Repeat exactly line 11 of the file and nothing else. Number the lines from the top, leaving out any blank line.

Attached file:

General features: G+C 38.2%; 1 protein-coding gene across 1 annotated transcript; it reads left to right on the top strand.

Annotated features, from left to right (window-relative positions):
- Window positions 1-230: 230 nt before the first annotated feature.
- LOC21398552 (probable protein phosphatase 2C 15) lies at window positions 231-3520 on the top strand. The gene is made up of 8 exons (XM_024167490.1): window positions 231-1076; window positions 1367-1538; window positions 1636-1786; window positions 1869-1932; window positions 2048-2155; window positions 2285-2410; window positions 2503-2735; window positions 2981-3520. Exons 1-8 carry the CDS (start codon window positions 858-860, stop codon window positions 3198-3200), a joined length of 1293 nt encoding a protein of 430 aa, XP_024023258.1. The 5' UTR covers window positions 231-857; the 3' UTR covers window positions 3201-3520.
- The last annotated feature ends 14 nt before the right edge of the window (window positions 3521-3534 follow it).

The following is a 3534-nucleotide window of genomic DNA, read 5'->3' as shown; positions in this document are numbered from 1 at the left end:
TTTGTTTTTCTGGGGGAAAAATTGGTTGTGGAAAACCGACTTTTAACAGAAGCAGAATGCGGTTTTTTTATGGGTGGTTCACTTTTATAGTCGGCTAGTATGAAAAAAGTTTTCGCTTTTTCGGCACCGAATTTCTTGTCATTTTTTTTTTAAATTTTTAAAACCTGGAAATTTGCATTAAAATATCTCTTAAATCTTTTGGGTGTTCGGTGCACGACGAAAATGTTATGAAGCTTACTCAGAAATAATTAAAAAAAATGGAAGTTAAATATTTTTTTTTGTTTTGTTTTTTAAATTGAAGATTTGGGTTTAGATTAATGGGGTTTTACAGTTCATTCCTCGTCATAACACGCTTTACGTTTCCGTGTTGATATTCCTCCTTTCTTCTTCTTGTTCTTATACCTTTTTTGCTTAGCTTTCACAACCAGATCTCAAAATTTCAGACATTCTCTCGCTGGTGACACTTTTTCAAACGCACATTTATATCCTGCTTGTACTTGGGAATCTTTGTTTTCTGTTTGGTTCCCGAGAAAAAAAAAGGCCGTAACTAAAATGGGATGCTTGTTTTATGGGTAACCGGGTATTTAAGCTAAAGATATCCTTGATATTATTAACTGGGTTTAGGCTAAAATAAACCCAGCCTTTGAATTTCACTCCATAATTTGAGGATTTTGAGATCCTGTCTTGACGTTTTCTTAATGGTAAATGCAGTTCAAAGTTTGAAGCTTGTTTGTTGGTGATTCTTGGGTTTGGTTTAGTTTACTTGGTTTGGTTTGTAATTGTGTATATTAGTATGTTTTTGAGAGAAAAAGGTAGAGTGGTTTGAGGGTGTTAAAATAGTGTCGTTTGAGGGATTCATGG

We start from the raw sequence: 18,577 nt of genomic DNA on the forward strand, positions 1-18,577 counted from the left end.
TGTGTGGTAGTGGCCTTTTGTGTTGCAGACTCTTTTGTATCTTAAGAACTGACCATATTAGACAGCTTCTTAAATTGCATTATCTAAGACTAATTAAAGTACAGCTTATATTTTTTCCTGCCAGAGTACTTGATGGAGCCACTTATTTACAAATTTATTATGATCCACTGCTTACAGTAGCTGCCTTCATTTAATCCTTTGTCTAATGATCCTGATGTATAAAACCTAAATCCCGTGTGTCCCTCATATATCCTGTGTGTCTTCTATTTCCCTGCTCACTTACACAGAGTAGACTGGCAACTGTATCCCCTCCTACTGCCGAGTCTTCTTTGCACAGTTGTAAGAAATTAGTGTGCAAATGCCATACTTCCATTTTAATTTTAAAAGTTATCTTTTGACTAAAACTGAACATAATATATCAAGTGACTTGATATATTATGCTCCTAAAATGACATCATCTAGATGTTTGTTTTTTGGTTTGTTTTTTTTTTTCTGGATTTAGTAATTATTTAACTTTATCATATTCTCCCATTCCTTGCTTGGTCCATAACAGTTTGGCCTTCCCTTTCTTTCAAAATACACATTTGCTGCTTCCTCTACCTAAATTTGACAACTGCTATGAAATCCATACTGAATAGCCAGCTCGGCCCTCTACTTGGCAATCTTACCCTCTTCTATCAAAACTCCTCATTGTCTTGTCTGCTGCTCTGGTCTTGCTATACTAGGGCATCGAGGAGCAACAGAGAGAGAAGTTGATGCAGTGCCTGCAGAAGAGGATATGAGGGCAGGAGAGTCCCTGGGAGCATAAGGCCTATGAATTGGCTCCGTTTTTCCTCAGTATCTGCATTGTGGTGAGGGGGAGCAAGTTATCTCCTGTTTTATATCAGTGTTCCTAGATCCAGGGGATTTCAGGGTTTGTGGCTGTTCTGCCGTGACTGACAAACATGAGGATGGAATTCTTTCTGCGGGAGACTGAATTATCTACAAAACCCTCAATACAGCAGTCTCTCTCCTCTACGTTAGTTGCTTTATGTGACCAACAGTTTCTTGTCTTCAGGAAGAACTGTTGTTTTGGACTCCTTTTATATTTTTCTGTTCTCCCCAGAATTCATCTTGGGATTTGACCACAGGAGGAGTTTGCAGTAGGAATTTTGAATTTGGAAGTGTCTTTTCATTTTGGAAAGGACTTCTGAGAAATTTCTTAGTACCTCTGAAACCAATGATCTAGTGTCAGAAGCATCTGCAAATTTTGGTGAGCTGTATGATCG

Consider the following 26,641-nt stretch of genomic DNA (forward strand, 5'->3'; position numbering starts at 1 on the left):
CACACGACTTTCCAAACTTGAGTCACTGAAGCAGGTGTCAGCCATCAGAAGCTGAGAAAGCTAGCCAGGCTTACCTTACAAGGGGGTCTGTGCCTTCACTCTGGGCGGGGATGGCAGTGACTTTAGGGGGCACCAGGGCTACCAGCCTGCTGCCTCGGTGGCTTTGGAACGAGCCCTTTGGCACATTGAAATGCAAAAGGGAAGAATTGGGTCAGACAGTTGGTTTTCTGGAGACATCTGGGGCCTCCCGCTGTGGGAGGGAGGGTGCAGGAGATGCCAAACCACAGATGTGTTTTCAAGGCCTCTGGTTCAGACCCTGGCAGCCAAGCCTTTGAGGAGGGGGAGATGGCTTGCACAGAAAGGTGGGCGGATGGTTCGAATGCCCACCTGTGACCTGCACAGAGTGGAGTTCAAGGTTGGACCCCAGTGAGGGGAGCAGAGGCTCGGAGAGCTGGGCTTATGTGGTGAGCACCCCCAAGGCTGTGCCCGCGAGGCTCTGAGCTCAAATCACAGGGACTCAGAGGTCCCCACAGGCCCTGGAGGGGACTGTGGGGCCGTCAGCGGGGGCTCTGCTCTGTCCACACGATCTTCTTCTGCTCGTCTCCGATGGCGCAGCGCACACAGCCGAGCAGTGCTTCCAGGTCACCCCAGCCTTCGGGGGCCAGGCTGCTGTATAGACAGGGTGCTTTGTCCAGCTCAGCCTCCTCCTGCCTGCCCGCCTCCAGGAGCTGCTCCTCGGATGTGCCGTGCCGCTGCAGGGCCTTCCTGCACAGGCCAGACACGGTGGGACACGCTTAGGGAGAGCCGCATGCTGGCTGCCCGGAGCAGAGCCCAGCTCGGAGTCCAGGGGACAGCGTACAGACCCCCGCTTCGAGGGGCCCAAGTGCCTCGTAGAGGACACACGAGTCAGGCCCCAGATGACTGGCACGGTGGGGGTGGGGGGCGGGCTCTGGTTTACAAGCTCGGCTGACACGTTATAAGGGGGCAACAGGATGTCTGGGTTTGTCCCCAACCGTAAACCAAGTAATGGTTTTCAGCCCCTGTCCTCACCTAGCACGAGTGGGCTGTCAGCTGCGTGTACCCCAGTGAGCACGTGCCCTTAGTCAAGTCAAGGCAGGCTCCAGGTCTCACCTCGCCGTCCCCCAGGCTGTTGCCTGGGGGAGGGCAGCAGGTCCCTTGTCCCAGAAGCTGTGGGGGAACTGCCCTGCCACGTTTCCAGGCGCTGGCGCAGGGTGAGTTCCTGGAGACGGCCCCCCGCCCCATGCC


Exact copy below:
CACACGACTTTCCAAACTTGAGTCACTGAAGCAGGTGTCAGCCATCAGAAGCTGAGAAAGCTAGCCAGGCTTACCTTACAAGGGGGTCTGTGCCTTCACTCTGGGCGGGGATGGCAGTGACTTTAGGGGGCACCAGGGCTACCAGCCTGCTGCCTCGGTGGCTTTGGAACGAGCCCTTTGGCACATTGAAATGCAAAAGGGAAGAATTGGGTCAGACAGTTGGTTTTCTGGAGACATCTGGGGCCTCCCGCTGTGGGAGGGAGGGTGCAGGAGATGCCAAACCACAGATGTGTTTTCAAGGCCTCTGGTTCAGACCCTGGCAGCCAAGCCTTTGAGGAGGGGGAGATGGCTTGCACAGAAAGGTGGGCGGATGGTTCGAATGCCCACCTGTGACCTGCACAGAGTGGAGTTCAAGGTTGGACCCCAGTGAGGGGAGCAGAGGCTCGGAGAGCTGGGCTTATGTGGTGAGCACCCCCAAGGCTGTGCCCGCGAGGCTCTGAGCTCAAATCACAGGGACTCAGAGGTCCCCACAGGCCCTGGAGGGGACTGTGGGGCCGTCAGCGGGGGCTCTGCTCTGTCCACACGATCTTCTTCTGCTCGTCTCCGATGGCGCAGCGCACACAGCCGAGCAGTGCTTCCAGGTCACCCCAGCCTTCGGGGGCCAGGCTGCTGTATAGACAGGGTGCTTTGTCCAGCTCAGCCTCCTCCTGCCTGCCCGCCTCCAGGAGCTGCTCCTCGGATGTGCCGTGCCGCTGCAGGGCCTTCCTGCACAGGCCAGACACGGTGGGACACGCTTAGGGAGAGCCGCATGCTGGCTGCCCGGAGCAGAGCCCAGCTCGGAGTCCAGGGGACAGCGTACAGACCCCCGCTTCGAGGGGCCCAAGTGCCTCGTAGAGGACACACGAGTCAGGCCCCAGATGACTGGCACGGTGGGGGTGGGGGGCGGGCTCTGGTTTACAAGCTCGGCTGACACGTTATAAGGGGGCAACAGGATGTCTGGGTTTGTCCCCAACCGTAAACCAAGTAATGGTTTTCAGCCCCTGTCCTCACCTAGCACGAGTGGGCTGTCAGCTGCGTGTACCCCAGTGAGCACGTGCCCTTAGTCAAGTCAAGGCAGGCTCCAGGTCTCACCTCGCCGTCCCCCAGGCTGTTGCCTGGGGGAGGGCAGCAGGTCCCTTGTCCCAGAAGCTGTGGGGGAACTGCCCTGCCACGTTTCCAGGCGCTGGCGCAGGGTGAGTTCCTGGAGACGGCCCCCCGCCCCATGCC